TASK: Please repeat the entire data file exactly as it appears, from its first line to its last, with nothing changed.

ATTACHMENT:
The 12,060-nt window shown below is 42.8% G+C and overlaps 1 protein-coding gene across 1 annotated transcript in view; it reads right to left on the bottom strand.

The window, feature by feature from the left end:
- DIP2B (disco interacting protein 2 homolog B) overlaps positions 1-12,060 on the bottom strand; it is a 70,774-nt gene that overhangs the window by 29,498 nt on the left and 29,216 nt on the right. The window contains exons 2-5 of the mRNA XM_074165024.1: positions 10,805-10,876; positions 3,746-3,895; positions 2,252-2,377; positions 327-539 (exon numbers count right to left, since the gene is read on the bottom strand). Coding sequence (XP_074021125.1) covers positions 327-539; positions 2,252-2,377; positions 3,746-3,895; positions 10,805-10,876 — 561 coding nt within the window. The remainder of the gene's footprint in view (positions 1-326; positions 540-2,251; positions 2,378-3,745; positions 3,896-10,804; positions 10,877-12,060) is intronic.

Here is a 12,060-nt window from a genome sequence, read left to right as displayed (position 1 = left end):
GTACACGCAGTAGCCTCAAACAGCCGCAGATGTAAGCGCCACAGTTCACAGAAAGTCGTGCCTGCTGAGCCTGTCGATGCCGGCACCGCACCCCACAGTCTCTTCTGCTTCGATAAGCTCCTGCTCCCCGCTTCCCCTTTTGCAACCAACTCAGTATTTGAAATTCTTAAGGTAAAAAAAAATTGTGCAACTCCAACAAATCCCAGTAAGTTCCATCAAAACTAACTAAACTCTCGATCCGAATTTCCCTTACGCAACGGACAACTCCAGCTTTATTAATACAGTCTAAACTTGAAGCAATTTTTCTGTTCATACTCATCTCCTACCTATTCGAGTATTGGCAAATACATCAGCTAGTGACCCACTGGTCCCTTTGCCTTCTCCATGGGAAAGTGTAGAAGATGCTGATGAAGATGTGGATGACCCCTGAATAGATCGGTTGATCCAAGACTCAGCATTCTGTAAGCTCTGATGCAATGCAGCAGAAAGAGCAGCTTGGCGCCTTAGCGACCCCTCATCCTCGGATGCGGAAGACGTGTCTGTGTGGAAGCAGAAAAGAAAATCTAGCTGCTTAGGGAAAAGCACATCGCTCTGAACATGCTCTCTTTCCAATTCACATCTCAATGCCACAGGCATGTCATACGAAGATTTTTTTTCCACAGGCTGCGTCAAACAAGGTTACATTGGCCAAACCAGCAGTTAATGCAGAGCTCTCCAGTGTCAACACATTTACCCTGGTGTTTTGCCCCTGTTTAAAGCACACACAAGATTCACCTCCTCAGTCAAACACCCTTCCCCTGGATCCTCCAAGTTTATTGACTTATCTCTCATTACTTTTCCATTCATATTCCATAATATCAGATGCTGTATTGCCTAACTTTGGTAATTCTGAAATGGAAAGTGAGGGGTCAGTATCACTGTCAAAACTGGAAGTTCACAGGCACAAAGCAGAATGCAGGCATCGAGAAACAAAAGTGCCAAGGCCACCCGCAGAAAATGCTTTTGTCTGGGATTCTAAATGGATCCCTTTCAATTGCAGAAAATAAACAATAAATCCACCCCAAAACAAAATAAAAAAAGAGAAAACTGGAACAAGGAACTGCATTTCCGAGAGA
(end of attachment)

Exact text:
The 12,060-nt window shown below is 42.8% G+C and overlaps 1 protein-coding gene across 1 annotated transcript in view; it reads right to left on the bottom strand.

The window, feature by feature from the left end:
- DIP2B (disco interacting protein 2 homolog B) overlaps positions 1-12,060 on the bottom strand; it is a 70,774-nt gene that overhangs the window by 29,498 nt on the left and 29,216 nt on the right. The window contains exons 2-5 of the mRNA XM_074165024.1: positions 10,805-10,876; positions 3,746-3,895; positions 2,252-2,377; positions 327-539 (exon numbers count right to left, since the gene is read on the bottom strand). Coding sequence (XP_074021125.1) covers positions 327-539; positions 2,252-2,377; positions 3,746-3,895; positions 10,805-10,876 — 561 coding nt within the window. The remainder of the gene's footprint in view (positions 1-326; positions 540-2,251; positions 2,378-3,745; positions 3,896-10,804; positions 10,877-12,060) is intronic.

Here is a 12,060-nt window from a genome sequence, read left to right as displayed (position 1 = left end):
GTACACGCAGTAGCCTCAAACAGCCGCAGATGTAAGCGCCACAGTTCACAGAAAGTCGTGCCTGCTGAGCCTGTCGATGCCGGCACCGCACCCCACAGTCTCTTCTGCTTCGATAAGCTCCTGCTCCCCGCTTCCCCTTTTGCAACCAACTCAGTATTTGAAATTCTTAAGGTAAAAAAAAATTGTGCAACTCCAACAAATCCCAGTAAGTTCCATCAAAACTAACTAAACTCTCGATCCGAATTTCCCTTACGCAACGGACAACTCCAGCTTTATTAATACAGTCTAAACTTGAAGCAATTTTTCTGTTCATACTCATCTCCTACCTATTCGAGTATTGGCAAATACATCAGCTAGTGACCCACTGGTCCCTTTGCCTTCTCCATGGGAAAGTGTAGAAGATGCTGATGAAGATGTGGATGACCCCTGAATAGATCGGTTGATCCAAGACTCAGCATTCTGTAAGCTCTGATGCAATGCAGCAGAAAGAGCAGCTTGGCGCCTTAGCGACCCCTCATCCTCGGATGCGGAAGACGTGTCTGTGTGGAAGCAGAAAAGAAAATCTAGCTGCTTAGGGAAAAGCACATCGCTCTGAACATGCTCTCTTTCCAATTCACATCTCAATGCCACAGGCATGTCATACGAAGATTTTTTTTCCACAGGCTGCGTCAAACAAGGTTACATTGGCCAAACCAGCAGTTAATGCAGAGCTCTCCAGTGTCAACACATTTACCCTGGTGTTTTGCCCCTGTTTAAAGCACACACAAGATTCACCTCCTCAGTCAAACACCCTTCCCCTGGATCCTCCAAGTTTATTGACTTATCTCTCATTACTTTTCCATTCATATTCCATAATATCAGATGCTGTATTGCCTAACTTTGGTAATTCTGAAATGGAAAGTGAGGGGTCAGTATCACTGTCAAAACTGGAAGTTCACAGGCACAAAGCAGAATGCAGGCATCGAGAAACAAAAGTGCCAAGGCCACCCGCAGAAAATGCTTTTGTCTGGGATTCTAAATGGATCCCTTTCAATTGCAGAAAATAAACAATAAATCCACCCCAAAACAAAATAAAAAAAGAGAAAACTGGAACAAGGAACTGCATTTCCGAGAGA